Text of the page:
@Cadiz1, you are missing the point. Allowing the user to define as many frets as he wants is not the same as changing the definition of an instrument. Most people will look at their instrument and say, "I need 29 frets for my bass." They will then change the number of frets defined for their bass to 29 (which is not currently possible) and MuseScore will oblige the user. If that user tries to put a note on fret 30, MuseScore will refuse to cooperate. If you attempt to increase the fret above 19 on the current guitar, it will refuse to change. MuseScore does not allow you to change up to fret 24, which as you know is the current limit. There will be no change to this by setting the maximum number for frets to a higher number. It will allow users to set the fret number to whatever they want or need.

MuseScore does not prevent the user from doing other ridiculous unplayable things. In MuseScore you can make the piano play outside of it's range and you can set the displayed range so that all notes end up being displayed in black. Why? For one, there are pianos with more than 88 keys, even though they are very rare. For another, there is no reason to prevent a user from being able to experiment with the notation.

My reaction is that of a guitarist, who really plays this instrument, and who knows the possibilities and the physical impossibilities of this instrument to play this or that note. Experiment? Show me what how to get a "correct" sound, let say on a fret 32 eg, and then I can join you!
And for the current limit, as far I know, it's documented in the handbook, as for other features.

For the record, Sibelius 7.5 can reach the number 59 and Finale 2012, the number 68.
Why? I do not know.
An arbitrary number probably, without further consideration.

Because they just pick yet another random value. It they support it, MuseScore should too, 24 is too low, others support 59, 68, 72, so again, why not go all the way up to 99?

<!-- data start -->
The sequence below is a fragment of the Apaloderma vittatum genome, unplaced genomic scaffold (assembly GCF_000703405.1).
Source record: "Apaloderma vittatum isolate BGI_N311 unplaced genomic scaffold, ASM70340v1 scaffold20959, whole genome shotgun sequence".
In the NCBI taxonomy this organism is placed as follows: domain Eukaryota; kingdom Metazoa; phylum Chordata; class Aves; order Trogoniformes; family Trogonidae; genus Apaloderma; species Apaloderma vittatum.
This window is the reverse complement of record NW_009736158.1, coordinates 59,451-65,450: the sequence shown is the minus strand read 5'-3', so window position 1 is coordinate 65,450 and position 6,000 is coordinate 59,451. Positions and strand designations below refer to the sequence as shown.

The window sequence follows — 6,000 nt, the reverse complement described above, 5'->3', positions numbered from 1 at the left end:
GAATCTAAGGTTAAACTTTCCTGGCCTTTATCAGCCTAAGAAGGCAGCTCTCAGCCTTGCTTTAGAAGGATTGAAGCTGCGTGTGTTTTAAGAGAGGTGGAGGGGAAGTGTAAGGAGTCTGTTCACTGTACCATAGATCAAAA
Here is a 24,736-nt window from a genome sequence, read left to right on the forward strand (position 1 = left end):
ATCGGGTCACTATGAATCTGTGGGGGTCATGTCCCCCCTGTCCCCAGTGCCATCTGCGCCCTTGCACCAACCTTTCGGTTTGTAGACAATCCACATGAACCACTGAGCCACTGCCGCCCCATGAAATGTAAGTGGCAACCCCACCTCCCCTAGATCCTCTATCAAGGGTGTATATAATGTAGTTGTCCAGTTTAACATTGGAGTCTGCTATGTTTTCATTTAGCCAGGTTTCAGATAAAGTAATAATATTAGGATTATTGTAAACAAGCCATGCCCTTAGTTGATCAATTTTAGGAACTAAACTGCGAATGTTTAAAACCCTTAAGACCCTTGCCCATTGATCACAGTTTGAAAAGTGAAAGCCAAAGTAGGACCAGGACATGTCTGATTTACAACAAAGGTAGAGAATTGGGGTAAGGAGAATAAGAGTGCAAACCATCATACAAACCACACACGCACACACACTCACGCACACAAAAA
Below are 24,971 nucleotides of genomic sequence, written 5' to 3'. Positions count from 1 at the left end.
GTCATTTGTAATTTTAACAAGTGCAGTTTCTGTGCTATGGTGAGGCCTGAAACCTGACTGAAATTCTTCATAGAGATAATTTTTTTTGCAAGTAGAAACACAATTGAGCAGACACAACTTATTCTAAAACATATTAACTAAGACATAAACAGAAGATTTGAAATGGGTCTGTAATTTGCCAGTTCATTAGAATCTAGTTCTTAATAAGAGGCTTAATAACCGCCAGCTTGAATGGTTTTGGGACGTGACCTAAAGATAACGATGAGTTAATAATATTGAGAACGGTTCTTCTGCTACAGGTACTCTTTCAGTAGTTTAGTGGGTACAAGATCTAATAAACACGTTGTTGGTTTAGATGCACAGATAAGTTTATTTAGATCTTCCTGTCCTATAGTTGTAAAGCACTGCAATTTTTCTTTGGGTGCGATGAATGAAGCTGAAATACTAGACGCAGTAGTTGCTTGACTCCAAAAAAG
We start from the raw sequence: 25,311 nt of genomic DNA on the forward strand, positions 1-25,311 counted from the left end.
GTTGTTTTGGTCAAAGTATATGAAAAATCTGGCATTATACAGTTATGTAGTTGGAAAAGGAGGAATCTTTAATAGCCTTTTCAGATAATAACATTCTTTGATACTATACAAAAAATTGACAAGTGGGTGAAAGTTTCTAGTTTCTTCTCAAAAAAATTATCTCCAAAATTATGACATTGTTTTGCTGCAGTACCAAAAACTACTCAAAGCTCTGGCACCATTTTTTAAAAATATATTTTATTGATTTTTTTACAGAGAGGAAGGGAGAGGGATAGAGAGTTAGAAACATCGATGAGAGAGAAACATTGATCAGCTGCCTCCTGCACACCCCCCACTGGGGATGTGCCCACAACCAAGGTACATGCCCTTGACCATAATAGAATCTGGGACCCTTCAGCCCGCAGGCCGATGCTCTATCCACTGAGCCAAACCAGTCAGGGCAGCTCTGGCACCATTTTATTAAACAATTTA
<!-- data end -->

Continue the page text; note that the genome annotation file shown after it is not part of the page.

In reply to by cadiz1

This seems to be a courtesy for the user. If you have the palette displayed so there is one or more empty spaces, the first one gets ??? displayed in it. If the palette is displayed so there are no empty spaces, a new line of spaces is created with ??? put in the first one.

Here are palette without "More Elements..." checked

no more.png

The same palettes with "More Elements..." checked.


Their purposes do not seem to be the same as on a tablature.

Because basically we haven't yet been able to agree on a sensible value for the maximum. in my view it could go up to 99, (not higher for possible layout issues), but should at least get up as high as Sibelius (59), Finale (68) Guitar Pro (63 or even 72?), so we can import their files.
Other suggest just 36 (because such an instrument really exists).

In reply to by Jojo-Schmitz

Seriously, have you ever seen scores from Sibelius, GP and others (inported or not), introducing these whimsical frets? Personally, never, and for good reason ...
Nevertheless, and willingly, I vote for 36, which seems to me at least anchored in a instrumental practice.

Status (old) active patch (code needs review)
Status active  

@cadiz1: you're ignoring the point made further up about quarter tone instruments
Another reason to go for 99: the string data dialog currently allows to set up to 99 frets.

So here's my PR:

And nobody is forced to use that many frets. But nobody is kept from using them either

Are we still debating the upper limit?
Fine, then I submit another vote for 99.
My suggestion of at least a minimum of 36 was solely to satisfy the 'but there is no such instrument' purists out there.
See my comments above on limiting based on present / traditional limitations.
You don't like it? Fine, don't use it.
Just don't stop the rest of us from doing so.

Thanks much for this pending change.
Another question that will probably show my newb-ish-ness:
Can I download the two changed files or should I wait for 2.4?
Thanks again,

In reply to by System Message

Reported version 2.1  
Regression No
Workaround No

Is there any development on this? I'm currently working on a banjo score that requires harmonics on the 24th fret yet only the first string of the instrument can go to the 24th fret. It's like Musescore assumes that since the notes are playable on higher strings, a 24 isn't necessary for anything except the first string. It is vital for certain slide guitar and harmonic locations to go beyond the 24th fret on each string.

Hmm... you are right. It worked, but seems broken, at least for banjo (beginning 2021)
I open a new issue. Thanks for report.